Abdul "Duke" Fakir (born 1935), American singer, last surviving original member of the Four Tops

Duke Farrell (1866–1925), American Major League Baseball catcher

Dušan Fabian (born 1975), Slovak author

Duke Harris (born 1942), Canadian former hockey player

Robert P. Hedman, American pilot, Flying Tigers "ace in a day" (Christmas Day 1941)

Marmaduke Hussey, Baron Hussey of North Bradley (1923–2006), former Chairman of the Board of Governors of the BBC

Duke Iversen (1920–2011), American football player

Duke Jordan (1922–2006), American jazz pianist

Duke Keats (1895–1972), Canadian hockey player in the National Hockey League and other leagues

Wellington Mara (1916–2005), American National Football League executive and co-owner of the New York Giants

Duke Nalon (1913–2001), American race car driver

Duke Pearson (1932–1980), American jazz pianist, composer and bandleader

Duke Reid (1915–1975), Jamaican record producer, DJ and label owner

Duke Riley (American football) (born 1994), American football player

Duke Robillard (born 1948), American blues musician

Duke Roufus (born 1970), American former kickboxer and coach

Duke Sims (born 1941), American retired Major League Baseball catcher

Duke Slater (1898–1966), African-American college and professional football player, member of the College Football Hall of Fame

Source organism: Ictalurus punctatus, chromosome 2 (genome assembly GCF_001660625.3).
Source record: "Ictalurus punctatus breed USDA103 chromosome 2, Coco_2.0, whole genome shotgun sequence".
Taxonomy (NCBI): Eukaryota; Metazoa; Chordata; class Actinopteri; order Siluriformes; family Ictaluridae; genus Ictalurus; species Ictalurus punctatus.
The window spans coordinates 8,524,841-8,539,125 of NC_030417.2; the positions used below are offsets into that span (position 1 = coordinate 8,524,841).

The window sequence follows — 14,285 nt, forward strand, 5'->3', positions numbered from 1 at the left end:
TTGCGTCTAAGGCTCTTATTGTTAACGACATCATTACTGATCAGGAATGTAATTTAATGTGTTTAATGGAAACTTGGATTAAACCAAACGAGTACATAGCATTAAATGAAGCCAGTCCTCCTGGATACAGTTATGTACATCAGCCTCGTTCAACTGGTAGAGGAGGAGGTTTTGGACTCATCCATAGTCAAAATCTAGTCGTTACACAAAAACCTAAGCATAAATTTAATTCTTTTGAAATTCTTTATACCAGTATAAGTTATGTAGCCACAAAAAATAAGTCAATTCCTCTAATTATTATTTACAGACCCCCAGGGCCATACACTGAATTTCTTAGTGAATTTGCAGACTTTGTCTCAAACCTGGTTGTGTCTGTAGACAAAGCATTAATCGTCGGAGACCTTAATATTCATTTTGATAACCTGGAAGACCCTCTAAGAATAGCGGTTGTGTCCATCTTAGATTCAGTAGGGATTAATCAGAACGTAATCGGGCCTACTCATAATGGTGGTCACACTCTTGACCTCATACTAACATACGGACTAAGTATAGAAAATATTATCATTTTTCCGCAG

Duke Snider (1926–2011), American Hall of Fame Major League Baseball player

John Wayne (1907–1979), American actor

Duke Worne (1888–1933), American silent film director and actor

Financial history of the New York Giants

The New York Giants, an American football team which plays in the National Football League (NFL), have had a long, and at times turbulent financial history. The Giants were founded in 1925 by businessman and bookmaker Tim Mara with an investment of 500 US$, and became one of the first teams in the then five-year-old NFL. Mara passed ownership of the team on to his sons Wellington and Jack after the 1929 Stock Market Crash to insulate the team from creditors. At first the Mara sons owned the team in name only, but they took increasingly larger roles in the organization beginning in the mid-1930s. Tim Mara remained involved in the team's operations until his death in 1959, when his sons assumed full control of the club. After Jack's passing in 1965, his son, Tim, took over his share of the team.